Nobody is immune to be scammed online—not even the people running the scams. Cybercriminals using hacking forums to buy software exploits and stolen login details keep falling for cons and are getting ripped off thousands of dollars at a time, a new analysis has revealed. Complain that they are being scammed, they’re also leaving a trail of breadcrumbs of their own personal information that could reveal their real-world identities to police and investigators.
Hackers and cybercriminals often gather on specific forums and marketplaces to do business with each other. They can advertise upcoming work they need help with, sell databases of people’s stolen passwords and credit card information, or tout new security vulnerabilities that can be breached into used to people’s devices or systems. However, these deals often don’t go to plan.
The new research, published today by cybersecurity firm Sophos, examines these failed transactions and the complaints people have made about them. “Scammers scamming scammers on criminal forums and marketplaces is much bigger than we originally thought it was,” says a Matter Wix with Sophos X-Ops who studied the marketplaces.
Wixey examined three of the most prominent cybercrime forums: the Russian-language forums Exploit and XSS, plus the English-language BreachForums, which replaced RaidForums when it was seized by US law enforcement in April. While the sites operate in slightly different ways, they all have “arbitration” rooms where people who think they’ve been scammed or wronged by other criminals can complain. For instance, if someone purchases malware and it doesn’t work, they may moan to the site’s administrators.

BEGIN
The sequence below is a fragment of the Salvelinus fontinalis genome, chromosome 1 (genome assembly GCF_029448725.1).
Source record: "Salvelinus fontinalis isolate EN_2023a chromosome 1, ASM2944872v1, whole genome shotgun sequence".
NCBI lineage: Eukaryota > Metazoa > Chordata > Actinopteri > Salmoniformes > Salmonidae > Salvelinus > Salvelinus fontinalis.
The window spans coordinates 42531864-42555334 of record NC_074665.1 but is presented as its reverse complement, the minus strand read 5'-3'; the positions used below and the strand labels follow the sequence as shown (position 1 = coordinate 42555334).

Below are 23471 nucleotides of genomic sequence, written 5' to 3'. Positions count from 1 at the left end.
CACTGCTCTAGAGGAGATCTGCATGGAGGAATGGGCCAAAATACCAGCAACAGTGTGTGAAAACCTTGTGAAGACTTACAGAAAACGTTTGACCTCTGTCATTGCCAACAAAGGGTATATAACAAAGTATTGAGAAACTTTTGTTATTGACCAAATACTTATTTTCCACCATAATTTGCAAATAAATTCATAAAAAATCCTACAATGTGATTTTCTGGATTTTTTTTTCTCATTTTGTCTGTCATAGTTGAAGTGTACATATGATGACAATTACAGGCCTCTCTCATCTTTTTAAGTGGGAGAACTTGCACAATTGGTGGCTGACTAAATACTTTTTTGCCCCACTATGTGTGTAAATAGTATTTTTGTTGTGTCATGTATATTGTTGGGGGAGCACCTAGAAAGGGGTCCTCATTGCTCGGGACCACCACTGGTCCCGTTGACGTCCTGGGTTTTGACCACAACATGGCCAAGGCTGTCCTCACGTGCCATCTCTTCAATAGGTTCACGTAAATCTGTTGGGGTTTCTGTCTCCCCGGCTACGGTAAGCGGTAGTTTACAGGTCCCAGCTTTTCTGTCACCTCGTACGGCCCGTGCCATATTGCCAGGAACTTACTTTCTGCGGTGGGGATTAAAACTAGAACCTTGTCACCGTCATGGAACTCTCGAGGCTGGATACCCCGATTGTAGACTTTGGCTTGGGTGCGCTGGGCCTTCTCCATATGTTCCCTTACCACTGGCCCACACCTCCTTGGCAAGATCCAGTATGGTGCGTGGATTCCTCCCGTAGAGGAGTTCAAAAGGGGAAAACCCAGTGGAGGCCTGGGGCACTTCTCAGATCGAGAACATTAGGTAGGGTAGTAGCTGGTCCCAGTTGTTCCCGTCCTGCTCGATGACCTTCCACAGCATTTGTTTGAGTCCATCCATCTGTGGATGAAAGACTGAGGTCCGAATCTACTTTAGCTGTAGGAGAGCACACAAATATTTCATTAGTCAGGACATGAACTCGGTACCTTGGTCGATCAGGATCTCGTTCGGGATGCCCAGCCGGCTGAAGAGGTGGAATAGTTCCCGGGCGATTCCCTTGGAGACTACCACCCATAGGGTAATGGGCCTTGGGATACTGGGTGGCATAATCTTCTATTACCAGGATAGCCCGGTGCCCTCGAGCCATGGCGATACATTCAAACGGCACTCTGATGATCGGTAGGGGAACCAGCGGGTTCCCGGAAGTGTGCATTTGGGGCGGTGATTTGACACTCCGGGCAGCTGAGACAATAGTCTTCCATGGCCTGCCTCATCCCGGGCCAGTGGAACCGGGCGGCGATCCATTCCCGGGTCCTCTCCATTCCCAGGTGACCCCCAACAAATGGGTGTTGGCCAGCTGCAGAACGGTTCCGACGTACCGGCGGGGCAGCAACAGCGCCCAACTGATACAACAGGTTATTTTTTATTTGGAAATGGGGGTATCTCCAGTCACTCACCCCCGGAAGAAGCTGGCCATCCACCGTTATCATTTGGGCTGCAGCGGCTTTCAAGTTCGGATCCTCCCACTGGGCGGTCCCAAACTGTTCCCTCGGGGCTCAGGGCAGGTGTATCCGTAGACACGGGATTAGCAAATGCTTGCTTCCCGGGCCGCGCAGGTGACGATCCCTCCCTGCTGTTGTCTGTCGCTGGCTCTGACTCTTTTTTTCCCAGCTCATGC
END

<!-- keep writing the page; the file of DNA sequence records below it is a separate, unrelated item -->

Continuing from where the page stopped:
The complaints sometimes lead to people getting their money back, but more often act as a warning for other users, Wixey says. In the past 12 months—the period the research covers—criminals on the forums have lost more than $2.5 million to other scammers , the analysis says. Some people complain about losing as little as $2, while the median scams on each of the sites ranges from $200 to $600, according to the research, which is being presented at the BlackHat Europe security conference.
The scams come in multiple forms. Some are simple, others are more sophisticated. Frequently, there are “rip-and-run” scams, Wixey says, where the buyer doesn’t pay for what they’ve received or the seller gets the money but doesn’t send across what they sold. (These are often known as “rippers.”) Other types of scams involve faked data or security exploits that don’t work: One person on BreachForums claimed a seller tried to send them Facebook data that was already public.
In one extreme incident on the Exploit forum, an account posted a lengthy complaint that they had provided someone with a Windows kernel exploit and hadn’t been paid the $130,000 they had agreed for it. The buyer said they would pay once they had tested the software but never stumped up the cash. “At each stage, he gave different excuses for delaying the payment,” a translated version of the complaint says.